Milk Chocolate vs Ganache
Posted: 29 May 2011 01:36 AM   [ Ignore ]
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I’m curious as to the flavor differences between Milk Chocolate and a ganache, which obviously has a healthy dose of cream; I would think that a ganache would essentially taste like milk chocolate, but it doesn’t.  Does it just not contain the same quantity of milk solids as milk chocolate?  Has anyone tried adding powdered milk to a dark chocolate ganache?

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Posted: 29 May 2011 10:58 PM   [ Ignore ]   [ # 1 ]
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Cream (specifically butterfat) amplifies the chocolate, while milk proteins mellow (some might say dull) the flavor.  I think the deal is that the butterfat in cream more than offsets the mellowing effect of the protein (since cream has so much more fat than protein), while in milk there is less fat to offset the protein.  I once played around with subbing milk for some of the cream in ganche, and the loss of chocolately flavor began at surprisingly small amounts of milk.  Of course, that could also be due to the higher water content, but I think it’s generally accepted that milk proteins mellow or dull chocolate.  This certainly holds true for cakes, where the ones with lower-fat dairy (milk buttermilk, sour cream) have a distinctly different, milder taste than the ones whose only dairy is butter.

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Posted: 29 May 2011 11:08 PM   [ Ignore ]   [ # 2 ]
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Julie - 30 May 2011 01:58 AM

I think it?s generally accepted that milk proteins mellow or dull chocolate.

That’s what Cook’s Illustrated says.  Would you agree that this is the intent behind milk chocolate?

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Posted: 29 May 2011 11:16 PM   [ Ignore ]   [ # 3 ]
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Yes.  I think that milk chocolate bars can have quite a strong taste, and milk helps mellow it (as does the extra sugar).  With chocolate bars, there is so much chocolate that it can be very nice to have a little mellowing- my favorite eating chocolate, when I can find it, is dark milk chocolate- there are a couple that are 40-50% cacao yet still have milk solids.  So delicious.

For cakes, however, there is so much flour, eggs, etc., to dilute the chocolate, that I generally like it without the dulling effect of one of the lower-fat dairy products.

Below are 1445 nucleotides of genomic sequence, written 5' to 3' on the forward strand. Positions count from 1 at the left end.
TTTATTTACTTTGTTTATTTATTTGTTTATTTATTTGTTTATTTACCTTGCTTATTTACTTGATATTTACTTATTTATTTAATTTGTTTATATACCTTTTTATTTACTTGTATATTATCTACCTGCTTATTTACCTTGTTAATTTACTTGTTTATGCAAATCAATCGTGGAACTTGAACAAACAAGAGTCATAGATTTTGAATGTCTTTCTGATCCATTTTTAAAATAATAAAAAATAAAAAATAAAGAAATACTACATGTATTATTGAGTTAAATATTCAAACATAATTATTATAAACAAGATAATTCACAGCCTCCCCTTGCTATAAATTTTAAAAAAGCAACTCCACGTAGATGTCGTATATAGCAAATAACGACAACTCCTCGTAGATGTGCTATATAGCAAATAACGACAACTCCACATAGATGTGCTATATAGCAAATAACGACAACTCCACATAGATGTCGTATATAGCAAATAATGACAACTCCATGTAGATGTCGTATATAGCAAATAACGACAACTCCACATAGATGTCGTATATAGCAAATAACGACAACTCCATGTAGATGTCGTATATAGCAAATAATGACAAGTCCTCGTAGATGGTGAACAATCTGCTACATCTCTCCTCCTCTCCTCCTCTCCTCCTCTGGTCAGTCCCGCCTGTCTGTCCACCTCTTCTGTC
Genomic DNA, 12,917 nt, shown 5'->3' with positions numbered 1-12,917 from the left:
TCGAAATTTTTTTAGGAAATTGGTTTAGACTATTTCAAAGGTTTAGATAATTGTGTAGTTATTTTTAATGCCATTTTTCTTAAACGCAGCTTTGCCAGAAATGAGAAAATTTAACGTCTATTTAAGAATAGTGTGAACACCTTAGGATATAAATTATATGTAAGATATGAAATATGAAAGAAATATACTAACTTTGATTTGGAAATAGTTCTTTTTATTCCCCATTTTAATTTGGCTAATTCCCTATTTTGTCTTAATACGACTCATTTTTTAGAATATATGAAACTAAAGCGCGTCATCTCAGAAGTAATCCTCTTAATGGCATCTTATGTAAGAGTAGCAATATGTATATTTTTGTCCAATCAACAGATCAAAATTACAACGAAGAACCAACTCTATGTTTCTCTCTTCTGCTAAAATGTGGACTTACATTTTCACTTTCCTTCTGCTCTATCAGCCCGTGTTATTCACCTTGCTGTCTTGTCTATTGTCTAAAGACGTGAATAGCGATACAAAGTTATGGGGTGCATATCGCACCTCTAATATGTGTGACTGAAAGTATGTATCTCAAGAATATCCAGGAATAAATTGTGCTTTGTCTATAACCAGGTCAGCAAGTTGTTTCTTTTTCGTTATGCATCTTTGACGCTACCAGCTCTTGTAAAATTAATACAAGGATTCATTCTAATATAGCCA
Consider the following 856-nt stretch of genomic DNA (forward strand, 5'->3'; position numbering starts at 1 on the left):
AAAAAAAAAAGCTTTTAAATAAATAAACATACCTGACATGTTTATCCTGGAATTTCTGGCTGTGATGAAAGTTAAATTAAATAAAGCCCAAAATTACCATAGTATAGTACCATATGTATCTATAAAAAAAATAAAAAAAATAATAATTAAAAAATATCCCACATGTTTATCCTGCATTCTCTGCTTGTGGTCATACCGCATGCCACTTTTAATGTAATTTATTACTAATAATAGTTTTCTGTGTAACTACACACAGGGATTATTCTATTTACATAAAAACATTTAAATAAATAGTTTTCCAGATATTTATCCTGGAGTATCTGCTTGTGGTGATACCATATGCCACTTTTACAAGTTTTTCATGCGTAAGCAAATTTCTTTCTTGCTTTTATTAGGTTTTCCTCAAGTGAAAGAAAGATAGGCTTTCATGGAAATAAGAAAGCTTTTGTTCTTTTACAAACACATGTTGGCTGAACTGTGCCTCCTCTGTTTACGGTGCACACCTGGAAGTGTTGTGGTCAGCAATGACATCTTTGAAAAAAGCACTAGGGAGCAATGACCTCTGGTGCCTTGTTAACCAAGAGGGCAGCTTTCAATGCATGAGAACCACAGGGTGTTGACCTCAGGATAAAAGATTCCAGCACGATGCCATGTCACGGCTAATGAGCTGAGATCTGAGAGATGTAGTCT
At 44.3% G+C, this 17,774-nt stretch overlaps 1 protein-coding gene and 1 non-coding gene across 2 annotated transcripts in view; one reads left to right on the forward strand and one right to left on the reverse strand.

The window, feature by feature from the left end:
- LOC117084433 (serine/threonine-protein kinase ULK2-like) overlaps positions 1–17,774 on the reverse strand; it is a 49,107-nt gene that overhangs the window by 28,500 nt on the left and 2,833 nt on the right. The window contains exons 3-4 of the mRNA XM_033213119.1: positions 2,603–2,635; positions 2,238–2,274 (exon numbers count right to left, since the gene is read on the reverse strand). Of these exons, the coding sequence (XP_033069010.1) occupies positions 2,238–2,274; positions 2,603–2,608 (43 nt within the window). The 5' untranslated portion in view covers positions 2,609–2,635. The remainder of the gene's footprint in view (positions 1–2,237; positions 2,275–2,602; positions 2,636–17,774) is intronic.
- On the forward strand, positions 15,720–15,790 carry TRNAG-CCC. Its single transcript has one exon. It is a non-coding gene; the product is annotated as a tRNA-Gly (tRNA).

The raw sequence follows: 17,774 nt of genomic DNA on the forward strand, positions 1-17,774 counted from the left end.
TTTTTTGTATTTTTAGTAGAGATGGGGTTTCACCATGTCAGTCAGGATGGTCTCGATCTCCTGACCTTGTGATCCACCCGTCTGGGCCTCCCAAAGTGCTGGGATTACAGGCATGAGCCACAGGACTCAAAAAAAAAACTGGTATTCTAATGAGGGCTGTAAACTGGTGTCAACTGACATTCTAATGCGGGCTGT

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Posted: 30 May 2011 12:00 AM   [ Ignore ]   [ # 4 ]
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Based on the butterfat logic, it would seem that the most powerful chocolate effect would occur with *no* milk proteins; in fact, all butterfat.  Clarified butter, maybe with enough water added back to keep the ganache loose enough to spread.  I wonder if the mechanism behind this is that since fat is a flavor carrier, the lower melting point of butter would send a chocolate hit to your senses faster.  But I’d also argue there is a point of diminishing returns; at some point, adding more butterfat would dilute the chocolate flavor.


(BTW, adding milk powder to the cream before pouring it over the dark chocolate works very nicely to create a milk chocolate mixture.  I’ve made several mini-batches tonight.  This strikes me as far more flexible than buying milk chocolate and trying to mix it with the proper amount of dark chocolate to keep it from being too sweet.)

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Posted: 30 May 2011 10:18 AM   [ Ignore ]   [ # 5 ]
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CharlesT - 30 May 2011 03:00 AM

Based on the butterfat logic, it would seem that the most powerful chocolate effect would occur with *no* milk proteins; in fact, all butterfat.  Clarified butter, maybe with enough water added back to keep the ganache loose enough to spread.

  The only problem with that is the clarified butter has a cooked taste that I don’t like as much in a ganache.  But the genoise au chocolate does this and it’s one of my favorites.

I wonder if the mechanism behind this is that since fat is a flavor carrier, the lower melting point of butter would send a chocolate hit to your senses faster.  But I’d also argue there is a point of diminishing returns; at some point, adding more butterfat would dilute the chocolate flavor.

Perhaps chocolate buttercream is like this.  It melts in the mouth even faster than butter, but its chocolate content is very dilute.

(BTW, adding milk powder to the cream before pouring it over the dark chocolate works very nicely to create a milk chocolate mixture.  I’ve made several mini-batches tonight.

How interesting, I’ve always wondered if something like that would work but stopped short because dried milk tastes so bad!  Hence my experiments with subbing fresh milk for some of the cream.  Good to know, I’ll have to try it next time I’m making gananche. smile

This strikes me as far more flexible than buying milk chocolate and trying to mix it with the proper amount of dark chocolate to keep it from being too sweet.)

Indeed.  If I had a steady supplier of a good unsweetened chocolate nearby, I’d use that for much of my baking and gananche, as it is not only more economical but also more flexible.  For instance, you can use half the quantity of unsweetened (as opposed to 50% dark) to make ganache or cake, and then add back the missing sugar.  Allows one to use caramelized or brown sugar, or to pick a sweeetness level to perfectly suit your needs without having to hunt all over town for the right % chocolate. 

In practice, though, I don’t have a steady supplier of high quality unsweetened, so I’m using I use Green & Black’s 85% chocolate for nearly all my ganache and cakes.  It has a very high cocoa butter content and not-too-strong flavor profile that I like for ganache.  I just add the sugar to the cream.

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Posted: 30 May 2011 11:25 AM   [ Ignore ]   [ # 6 ]
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Julie - 30 May 2011 01:18 PM

dried milk tastes so bad!

Well, your palate might be more sensitive than mine, but I was even using baker’s special dried milk, which likely tastes even worse than the stuff intended for drinking, and it seemed pretty good to me.  I figured that the milk chocolate manufacturers are using something similar.